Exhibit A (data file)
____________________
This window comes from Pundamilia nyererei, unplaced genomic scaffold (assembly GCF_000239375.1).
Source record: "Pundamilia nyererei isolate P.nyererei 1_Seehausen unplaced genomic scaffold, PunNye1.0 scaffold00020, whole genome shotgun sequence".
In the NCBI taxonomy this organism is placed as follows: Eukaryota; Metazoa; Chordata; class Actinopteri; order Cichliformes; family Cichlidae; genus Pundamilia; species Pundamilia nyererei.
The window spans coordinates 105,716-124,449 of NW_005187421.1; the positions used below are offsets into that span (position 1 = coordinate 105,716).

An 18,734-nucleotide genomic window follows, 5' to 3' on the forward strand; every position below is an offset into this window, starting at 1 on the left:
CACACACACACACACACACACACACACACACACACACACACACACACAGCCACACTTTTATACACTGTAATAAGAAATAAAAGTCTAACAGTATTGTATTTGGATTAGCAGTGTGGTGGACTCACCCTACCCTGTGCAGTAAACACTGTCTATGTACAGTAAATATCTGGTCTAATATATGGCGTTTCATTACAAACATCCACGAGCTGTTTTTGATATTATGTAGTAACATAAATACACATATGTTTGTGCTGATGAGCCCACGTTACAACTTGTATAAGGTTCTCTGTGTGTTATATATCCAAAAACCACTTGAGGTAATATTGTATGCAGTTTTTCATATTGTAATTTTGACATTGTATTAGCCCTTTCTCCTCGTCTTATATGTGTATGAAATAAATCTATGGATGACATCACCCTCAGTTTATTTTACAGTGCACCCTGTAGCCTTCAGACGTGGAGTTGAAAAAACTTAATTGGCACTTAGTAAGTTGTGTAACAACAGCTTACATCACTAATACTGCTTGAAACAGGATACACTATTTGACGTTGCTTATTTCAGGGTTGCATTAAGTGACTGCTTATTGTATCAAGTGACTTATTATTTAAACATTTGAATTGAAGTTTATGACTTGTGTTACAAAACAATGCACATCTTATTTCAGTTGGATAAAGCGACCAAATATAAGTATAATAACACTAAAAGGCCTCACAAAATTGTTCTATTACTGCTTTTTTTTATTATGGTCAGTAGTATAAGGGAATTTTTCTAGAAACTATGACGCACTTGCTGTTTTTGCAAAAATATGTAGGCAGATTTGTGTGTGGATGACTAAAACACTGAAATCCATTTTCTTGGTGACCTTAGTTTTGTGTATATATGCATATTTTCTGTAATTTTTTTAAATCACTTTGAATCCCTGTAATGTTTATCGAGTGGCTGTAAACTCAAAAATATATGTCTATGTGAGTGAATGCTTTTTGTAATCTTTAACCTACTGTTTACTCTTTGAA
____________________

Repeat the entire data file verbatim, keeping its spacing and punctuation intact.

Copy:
This window comes from Pundamilia nyererei, unplaced genomic scaffold (assembly GCF_000239375.1).
Source record: "Pundamilia nyererei isolate P.nyererei 1_Seehausen unplaced genomic scaffold, PunNye1.0 scaffold00020, whole genome shotgun sequence".
In the NCBI taxonomy this organism is placed as follows: Eukaryota; Metazoa; Chordata; class Actinopteri; order Cichliformes; family Cichlidae; genus Pundamilia; species Pundamilia nyererei.
The window spans coordinates 105,716-124,449 of NW_005187421.1; the positions used below are offsets into that span (position 1 = coordinate 105,716).

An 18,734-nucleotide genomic window follows, 5' to 3' on the forward strand; every position below is an offset into this window, starting at 1 on the left:
CACACACACACACACACACACACACACACACACACACACACACACACAGCCACACTTTTATACACTGTAATAAGAAATAAAAGTCTAACAGTATTGTATTTGGATTAGCAGTGTGGTGGACTCACCCTACCCTGTGCAGTAAACACTGTCTATGTACAGTAAATATCTGGTCTAATATATGGCGTTTCATTACAAACATCCACGAGCTGTTTTTGATATTATGTAGTAACATAAATACACATATGTTTGTGCTGATGAGCCCACGTTACAACTTGTATAAGGTTCTCTGTGTGTTATATATCCAAAAACCACTTGAGGTAATATTGTATGCAGTTTTTCATATTGTAATTTTGACATTGTATTAGCCCTTTCTCCTCGTCTTATATGTGTATGAAATAAATCTATGGATGACATCACCCTCAGTTTATTTTACAGTGCACCCTGTAGCCTTCAGACGTGGAGTTGAAAAAACTTAATTGGCACTTAGTAAGTTGTGTAACAACAGCTTACATCACTAATACTGCTTGAAACAGGATACACTATTTGACGTTGCTTATTTCAGGGTTGCATTAAGTGACTGCTTATTGTATCAAGTGACTTATTATTTAAACATTTGAATTGAAGTTTATGACTTGTGTTACAAAACAATGCACATCTTATTTCAGTTGGATAAAGCGACCAAATATAAGTATAATAACACTAAAAGGCCTCACAAAATTGTTCTATTACTGCTTTTTTTTATTATGGTCAGTAGTATAAGGGAATTTTTCTAGAAACTATGACGCACTTGCTGTTTTTGCAAAAATATGTAGGCAGATTTGTGTGTGGATGACTAAAACACTGAAATCCATTTTCTTGGTGACCTTAGTTTTGTGTATATATGCATATTTTCTGTAATTTTTTTAAATCACTTTGAATCCCTGTAATGTTTATCGAGTGGCTGTAAACTCAAAAATATATGTCTATGTGAGTGAATGCTTTTTGTAATCTTTAACCTACTGTTTACTCTTTGAA